Williams, T. M. & Carroll, S. B. Genetic and molecular insights into the development and evolution of sexual dimorphism. Nat. Rev. Genet. 10, 797–804 (2009).

    CAS  PubMed  Article  PubMed Central  Google Scholar 

  24. 24.

    Dean, R. & Mank, J. E. The role of sex chromosomes in sexual dimorphism: discordance between molecular and phenotypic data. J. Evol. Biol. 27, 1443–1453 (2014).

    CAS  PubMed  Article  PubMed Central  Google Scholar 

  25. 25.

    Kitano, J., Kakioka, R., Ishikawa, A., Toyoda, A. & Kusakabe, M. Differences in the contributions of sex linkage and androgen regulation to sex‐biased gene expression in juvenile and adult sticklebacks. J. Evol. Biol. 33, 1129–1138 (2020).

    CAS  Article  Google Scholar 

  26. 26.

    Parenti, L. R. A phylogenetic analysis and taxonomic revision of ricefishes, Oryzias and relatives (Beloniformes, Adrianichthyidae). Zool. J. Linn. Soc. 154, 494–610 (2008).

    Article  Google Scholar 

  27. 27.

    Mandagi, I. F., Mokodongan, D. F., Tanaka, R. & Yamahira, K. A new riverine ricefish of the genus Oryzias (Beloniformes, Adrianichthyidae) from Malili, Central Sulawesi, Indonesia. Copeia 106, 297–304 (2018).

    Article  Google Scholar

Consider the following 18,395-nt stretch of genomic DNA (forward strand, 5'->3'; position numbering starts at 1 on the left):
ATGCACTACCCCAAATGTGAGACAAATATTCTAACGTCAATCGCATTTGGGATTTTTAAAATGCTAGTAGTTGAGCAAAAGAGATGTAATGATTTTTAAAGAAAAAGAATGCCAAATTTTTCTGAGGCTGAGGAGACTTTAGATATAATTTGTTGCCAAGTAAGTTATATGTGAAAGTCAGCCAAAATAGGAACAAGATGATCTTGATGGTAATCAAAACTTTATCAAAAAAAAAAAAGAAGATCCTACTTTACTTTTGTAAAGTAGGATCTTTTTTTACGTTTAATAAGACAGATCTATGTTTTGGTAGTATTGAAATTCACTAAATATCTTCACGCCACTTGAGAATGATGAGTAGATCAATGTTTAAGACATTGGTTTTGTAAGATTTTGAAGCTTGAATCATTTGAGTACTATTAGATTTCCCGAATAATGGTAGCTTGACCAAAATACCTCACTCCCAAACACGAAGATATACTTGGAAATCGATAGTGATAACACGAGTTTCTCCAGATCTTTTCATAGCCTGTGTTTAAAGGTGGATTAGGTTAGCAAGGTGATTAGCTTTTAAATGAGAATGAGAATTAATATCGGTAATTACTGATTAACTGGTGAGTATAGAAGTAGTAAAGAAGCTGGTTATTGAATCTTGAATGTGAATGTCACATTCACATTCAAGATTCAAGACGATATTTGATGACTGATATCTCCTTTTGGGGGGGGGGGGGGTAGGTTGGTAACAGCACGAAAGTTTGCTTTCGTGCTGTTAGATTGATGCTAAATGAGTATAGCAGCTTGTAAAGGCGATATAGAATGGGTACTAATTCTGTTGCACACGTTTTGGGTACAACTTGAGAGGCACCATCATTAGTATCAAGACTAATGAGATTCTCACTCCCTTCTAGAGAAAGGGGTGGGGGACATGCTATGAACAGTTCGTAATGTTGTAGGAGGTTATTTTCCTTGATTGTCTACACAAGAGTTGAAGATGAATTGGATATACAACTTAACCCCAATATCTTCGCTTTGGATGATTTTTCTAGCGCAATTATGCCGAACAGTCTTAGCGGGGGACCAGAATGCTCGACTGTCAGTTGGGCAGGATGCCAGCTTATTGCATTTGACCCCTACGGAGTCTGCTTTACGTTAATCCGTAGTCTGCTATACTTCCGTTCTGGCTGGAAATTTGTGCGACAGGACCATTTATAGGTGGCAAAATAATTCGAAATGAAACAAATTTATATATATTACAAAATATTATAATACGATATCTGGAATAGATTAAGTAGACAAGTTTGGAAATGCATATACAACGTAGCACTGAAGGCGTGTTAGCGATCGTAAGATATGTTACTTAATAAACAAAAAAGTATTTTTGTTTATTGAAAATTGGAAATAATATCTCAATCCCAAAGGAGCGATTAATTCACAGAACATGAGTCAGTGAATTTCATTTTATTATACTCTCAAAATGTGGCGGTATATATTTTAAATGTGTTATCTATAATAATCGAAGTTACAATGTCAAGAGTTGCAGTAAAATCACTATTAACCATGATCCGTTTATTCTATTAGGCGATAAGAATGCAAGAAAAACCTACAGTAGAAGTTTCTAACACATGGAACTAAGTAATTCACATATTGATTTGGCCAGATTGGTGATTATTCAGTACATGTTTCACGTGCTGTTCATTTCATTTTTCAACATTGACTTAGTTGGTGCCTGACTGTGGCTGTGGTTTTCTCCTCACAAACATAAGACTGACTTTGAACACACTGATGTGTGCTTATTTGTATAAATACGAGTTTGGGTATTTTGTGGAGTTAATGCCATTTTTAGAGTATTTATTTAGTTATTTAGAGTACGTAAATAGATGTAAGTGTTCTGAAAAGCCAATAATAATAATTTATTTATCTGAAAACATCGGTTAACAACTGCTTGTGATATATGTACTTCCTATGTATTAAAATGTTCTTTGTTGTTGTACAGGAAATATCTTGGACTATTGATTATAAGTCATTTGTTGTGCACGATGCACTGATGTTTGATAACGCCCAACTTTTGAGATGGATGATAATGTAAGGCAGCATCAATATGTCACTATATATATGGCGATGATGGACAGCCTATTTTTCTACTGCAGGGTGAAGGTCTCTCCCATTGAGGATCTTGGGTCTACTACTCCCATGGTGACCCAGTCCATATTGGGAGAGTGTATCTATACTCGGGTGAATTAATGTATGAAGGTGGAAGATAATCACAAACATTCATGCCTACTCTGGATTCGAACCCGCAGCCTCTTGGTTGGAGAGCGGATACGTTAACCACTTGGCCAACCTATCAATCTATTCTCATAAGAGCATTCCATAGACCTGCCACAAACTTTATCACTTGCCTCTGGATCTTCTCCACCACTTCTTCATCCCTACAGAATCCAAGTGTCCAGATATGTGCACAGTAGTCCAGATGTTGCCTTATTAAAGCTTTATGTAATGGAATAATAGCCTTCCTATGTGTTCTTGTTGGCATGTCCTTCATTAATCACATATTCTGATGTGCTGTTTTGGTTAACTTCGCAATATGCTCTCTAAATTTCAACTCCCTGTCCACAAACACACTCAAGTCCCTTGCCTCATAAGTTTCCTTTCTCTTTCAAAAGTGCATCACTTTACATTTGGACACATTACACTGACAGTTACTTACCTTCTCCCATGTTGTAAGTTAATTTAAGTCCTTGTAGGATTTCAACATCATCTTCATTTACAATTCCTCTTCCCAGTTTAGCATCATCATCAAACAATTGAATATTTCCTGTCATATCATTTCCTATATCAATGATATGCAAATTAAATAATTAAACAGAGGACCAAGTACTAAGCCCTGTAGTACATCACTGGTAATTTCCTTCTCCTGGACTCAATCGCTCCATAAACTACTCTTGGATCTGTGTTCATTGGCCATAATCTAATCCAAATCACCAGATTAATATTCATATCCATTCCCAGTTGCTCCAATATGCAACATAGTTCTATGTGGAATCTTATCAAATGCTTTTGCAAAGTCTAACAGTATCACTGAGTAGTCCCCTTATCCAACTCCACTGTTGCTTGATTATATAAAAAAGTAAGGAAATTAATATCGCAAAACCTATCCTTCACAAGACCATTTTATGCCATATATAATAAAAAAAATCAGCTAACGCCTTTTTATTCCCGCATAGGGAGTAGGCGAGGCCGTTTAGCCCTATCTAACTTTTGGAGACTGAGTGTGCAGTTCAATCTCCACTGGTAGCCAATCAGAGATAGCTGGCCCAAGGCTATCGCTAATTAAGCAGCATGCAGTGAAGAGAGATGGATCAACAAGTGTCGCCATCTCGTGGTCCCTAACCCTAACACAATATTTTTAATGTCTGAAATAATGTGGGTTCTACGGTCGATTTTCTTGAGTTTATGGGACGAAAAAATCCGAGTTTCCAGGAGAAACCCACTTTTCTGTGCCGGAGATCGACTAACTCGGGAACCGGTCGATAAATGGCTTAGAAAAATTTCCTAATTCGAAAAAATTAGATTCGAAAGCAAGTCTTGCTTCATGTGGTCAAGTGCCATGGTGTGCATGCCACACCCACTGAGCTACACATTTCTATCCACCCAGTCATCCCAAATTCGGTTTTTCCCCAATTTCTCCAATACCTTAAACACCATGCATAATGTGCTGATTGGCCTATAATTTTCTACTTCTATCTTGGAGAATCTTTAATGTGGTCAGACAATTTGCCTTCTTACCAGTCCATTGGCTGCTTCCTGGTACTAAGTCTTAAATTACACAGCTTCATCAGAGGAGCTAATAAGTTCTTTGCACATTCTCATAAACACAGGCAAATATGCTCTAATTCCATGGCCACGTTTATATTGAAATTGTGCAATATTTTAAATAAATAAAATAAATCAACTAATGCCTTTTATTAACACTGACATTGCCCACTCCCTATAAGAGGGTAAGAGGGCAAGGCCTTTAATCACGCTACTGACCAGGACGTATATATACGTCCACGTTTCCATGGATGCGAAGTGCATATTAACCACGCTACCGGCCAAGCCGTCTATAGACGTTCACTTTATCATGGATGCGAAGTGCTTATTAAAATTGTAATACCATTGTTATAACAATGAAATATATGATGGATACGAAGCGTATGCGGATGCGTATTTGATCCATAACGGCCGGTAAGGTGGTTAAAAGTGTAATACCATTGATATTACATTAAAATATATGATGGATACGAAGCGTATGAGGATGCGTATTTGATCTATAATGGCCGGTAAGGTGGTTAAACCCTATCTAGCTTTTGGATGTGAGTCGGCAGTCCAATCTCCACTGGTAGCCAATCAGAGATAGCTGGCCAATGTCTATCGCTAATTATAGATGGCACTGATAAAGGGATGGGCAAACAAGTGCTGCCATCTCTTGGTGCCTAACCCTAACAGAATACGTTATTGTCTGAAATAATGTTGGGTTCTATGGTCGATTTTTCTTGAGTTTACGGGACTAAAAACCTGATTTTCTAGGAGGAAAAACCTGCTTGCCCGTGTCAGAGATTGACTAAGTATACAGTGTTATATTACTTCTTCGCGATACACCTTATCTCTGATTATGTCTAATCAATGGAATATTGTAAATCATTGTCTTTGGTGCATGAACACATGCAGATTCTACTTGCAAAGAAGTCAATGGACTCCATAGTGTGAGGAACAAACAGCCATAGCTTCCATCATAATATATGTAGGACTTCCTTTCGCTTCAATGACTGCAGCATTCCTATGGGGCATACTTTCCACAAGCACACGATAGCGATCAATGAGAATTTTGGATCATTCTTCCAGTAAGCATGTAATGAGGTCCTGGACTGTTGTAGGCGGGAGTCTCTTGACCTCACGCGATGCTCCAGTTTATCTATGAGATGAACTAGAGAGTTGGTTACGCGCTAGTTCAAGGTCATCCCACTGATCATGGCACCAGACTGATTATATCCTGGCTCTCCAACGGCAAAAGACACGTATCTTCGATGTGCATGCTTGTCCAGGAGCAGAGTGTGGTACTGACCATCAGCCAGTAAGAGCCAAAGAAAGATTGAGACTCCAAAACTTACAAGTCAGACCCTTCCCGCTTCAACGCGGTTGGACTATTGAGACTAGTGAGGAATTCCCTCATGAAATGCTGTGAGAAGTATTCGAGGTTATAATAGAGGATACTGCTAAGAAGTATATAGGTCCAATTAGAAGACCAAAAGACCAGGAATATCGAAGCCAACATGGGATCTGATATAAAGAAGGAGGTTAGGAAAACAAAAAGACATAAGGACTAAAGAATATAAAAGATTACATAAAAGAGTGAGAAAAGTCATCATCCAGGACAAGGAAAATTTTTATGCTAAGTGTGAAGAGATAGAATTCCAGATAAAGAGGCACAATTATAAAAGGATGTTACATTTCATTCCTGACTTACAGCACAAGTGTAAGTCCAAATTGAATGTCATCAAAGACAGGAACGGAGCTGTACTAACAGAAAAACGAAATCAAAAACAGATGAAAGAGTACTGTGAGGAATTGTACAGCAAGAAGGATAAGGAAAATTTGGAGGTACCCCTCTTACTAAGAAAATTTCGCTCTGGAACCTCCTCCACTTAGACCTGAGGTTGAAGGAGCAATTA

28. 28.

    Hilgers, L. & Schwarzer, J. The untapped potential of medaka and its wild relatives. Elife 8, e46994 (2019).

    PubMed  PubMed Central  Article  Google Scholar 

  29. 29.

    Mokodongan, D. F. & Yamahira, K. Origin and intra-island diversification of Sulawesi endemic Adrianichthyidae. Mol. Phylogenet. Evol. 93, 150–160 (2015).

    PubMed  Article  PubMed Central  Google Scholar 

  30. 30.

    Murata, K., Kinoshita, M., Naruse, K., Tanaka, M. & Kamei, Y. Medaka: Biology, Management, and Experimental Protocols, Vol. 2 (Wiley-Blackwell, 2019).

  31. 31.

    Uwa, H., Iwamatsu, T. & Ojima, Y. Karyotype and banding analyses of Oryzias celebensis (Oryziatidae, Pisces) in cultured cells. Proc. Jpn. Acad. Ser. B Phys. Biol. Sci. 57, 95–99 (1981).

    Article  Google Scholar 

  32. 32.

    Parenti, L. R. & Hadiaty, R. K. A new, remarkably colorful, small ricefish of the genus Oryzias (Beloniformes, Adrianichthyidae) from Sulawesi, Indonesia. Copeia 2010, 268–273 (2010).

    Article  Google Scholar 

  33. 33.

    Myosho, T., Takehana, Y., Hamaguchi, S. & Sakaizumi, M. Turnover of sex chromosomes in celebensis group medaka fishes. G3 (Bethesda). 5, 2685–2691 (2015).

    CAS  PubMed  PubMed Central  Article  Google Scholar 

  34. 34.

    Parichy, D. M., Ransom, D. G., Paw, B., Zon, L. I. & Johnson, S. L. An orthologue of the kit-related gene fms is required for development of neural crest-derived xanthophores and a subpopulation of adult melanocytes in the zebrafish, Danio rerio. Development 127, 3031–3044 (2000).